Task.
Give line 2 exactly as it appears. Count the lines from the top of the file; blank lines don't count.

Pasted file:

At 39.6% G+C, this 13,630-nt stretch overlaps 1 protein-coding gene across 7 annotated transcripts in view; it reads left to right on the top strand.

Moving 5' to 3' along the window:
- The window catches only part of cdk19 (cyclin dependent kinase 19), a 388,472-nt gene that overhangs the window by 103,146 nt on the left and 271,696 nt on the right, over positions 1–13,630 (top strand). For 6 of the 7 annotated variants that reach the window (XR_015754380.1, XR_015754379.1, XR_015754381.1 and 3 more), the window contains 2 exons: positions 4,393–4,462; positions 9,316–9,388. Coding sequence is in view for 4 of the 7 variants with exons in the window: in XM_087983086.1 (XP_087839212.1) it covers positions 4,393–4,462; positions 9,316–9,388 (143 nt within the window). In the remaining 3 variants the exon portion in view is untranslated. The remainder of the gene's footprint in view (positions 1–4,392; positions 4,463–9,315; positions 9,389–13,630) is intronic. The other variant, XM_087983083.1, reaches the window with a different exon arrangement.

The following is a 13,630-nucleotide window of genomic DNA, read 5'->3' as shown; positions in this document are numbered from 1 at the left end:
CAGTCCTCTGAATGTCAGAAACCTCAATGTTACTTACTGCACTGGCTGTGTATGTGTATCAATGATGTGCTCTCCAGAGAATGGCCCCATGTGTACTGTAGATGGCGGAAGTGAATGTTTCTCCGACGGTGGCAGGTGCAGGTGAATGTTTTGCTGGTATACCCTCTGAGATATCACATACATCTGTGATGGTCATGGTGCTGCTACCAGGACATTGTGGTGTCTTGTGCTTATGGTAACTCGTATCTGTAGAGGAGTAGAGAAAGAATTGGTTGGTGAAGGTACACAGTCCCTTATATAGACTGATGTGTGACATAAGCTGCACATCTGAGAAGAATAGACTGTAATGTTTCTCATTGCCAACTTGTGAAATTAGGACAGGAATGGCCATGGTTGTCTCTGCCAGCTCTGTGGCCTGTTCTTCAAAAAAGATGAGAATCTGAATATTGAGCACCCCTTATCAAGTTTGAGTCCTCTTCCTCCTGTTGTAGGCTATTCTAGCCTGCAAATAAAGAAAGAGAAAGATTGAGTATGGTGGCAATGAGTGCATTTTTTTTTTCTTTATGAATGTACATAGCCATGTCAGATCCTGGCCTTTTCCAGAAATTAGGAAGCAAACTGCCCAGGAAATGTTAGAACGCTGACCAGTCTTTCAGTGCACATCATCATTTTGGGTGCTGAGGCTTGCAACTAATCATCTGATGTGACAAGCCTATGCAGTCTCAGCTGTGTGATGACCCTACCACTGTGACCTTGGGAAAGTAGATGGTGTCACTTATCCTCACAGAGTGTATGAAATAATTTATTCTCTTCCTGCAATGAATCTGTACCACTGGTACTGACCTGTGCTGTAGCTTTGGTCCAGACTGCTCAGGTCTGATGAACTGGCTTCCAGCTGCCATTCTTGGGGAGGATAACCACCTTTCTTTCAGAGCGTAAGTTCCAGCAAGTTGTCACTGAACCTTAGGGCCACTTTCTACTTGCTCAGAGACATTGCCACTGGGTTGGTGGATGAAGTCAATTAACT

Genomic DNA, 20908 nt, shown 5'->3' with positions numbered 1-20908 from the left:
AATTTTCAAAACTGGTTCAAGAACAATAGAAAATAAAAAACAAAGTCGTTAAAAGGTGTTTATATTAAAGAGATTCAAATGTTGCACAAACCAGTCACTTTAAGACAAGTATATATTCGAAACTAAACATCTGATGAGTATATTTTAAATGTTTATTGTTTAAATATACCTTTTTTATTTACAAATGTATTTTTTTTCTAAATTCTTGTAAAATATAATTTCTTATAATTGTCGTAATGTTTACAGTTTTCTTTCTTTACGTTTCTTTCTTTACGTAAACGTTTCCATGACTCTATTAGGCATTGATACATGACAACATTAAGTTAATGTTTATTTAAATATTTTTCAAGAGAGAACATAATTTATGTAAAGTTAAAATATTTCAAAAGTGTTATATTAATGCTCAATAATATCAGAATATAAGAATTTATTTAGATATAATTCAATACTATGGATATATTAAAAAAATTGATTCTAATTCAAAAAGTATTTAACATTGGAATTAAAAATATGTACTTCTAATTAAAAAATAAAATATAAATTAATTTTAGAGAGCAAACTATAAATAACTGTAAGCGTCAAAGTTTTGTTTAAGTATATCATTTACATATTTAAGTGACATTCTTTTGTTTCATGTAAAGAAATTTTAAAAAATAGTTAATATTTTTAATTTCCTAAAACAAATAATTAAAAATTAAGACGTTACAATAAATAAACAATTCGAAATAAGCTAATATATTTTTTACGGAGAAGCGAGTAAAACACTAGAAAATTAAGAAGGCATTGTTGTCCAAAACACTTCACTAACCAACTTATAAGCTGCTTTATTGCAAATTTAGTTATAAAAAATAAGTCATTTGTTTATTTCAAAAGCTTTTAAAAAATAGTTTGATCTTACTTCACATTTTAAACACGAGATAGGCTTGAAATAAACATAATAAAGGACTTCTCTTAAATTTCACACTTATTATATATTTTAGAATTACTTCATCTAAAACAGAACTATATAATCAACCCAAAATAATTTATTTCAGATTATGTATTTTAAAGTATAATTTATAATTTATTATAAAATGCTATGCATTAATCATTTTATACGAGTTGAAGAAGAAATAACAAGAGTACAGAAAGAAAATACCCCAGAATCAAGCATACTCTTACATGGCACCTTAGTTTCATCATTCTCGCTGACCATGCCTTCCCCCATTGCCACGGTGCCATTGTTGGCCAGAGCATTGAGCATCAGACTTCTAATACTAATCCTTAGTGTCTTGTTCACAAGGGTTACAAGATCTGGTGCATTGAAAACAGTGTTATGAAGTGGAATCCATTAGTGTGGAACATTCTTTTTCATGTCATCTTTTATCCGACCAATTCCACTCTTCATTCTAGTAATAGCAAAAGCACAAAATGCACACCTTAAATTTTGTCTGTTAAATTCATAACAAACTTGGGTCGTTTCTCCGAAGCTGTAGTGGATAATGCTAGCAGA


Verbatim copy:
Moving 5' to 3' along the window: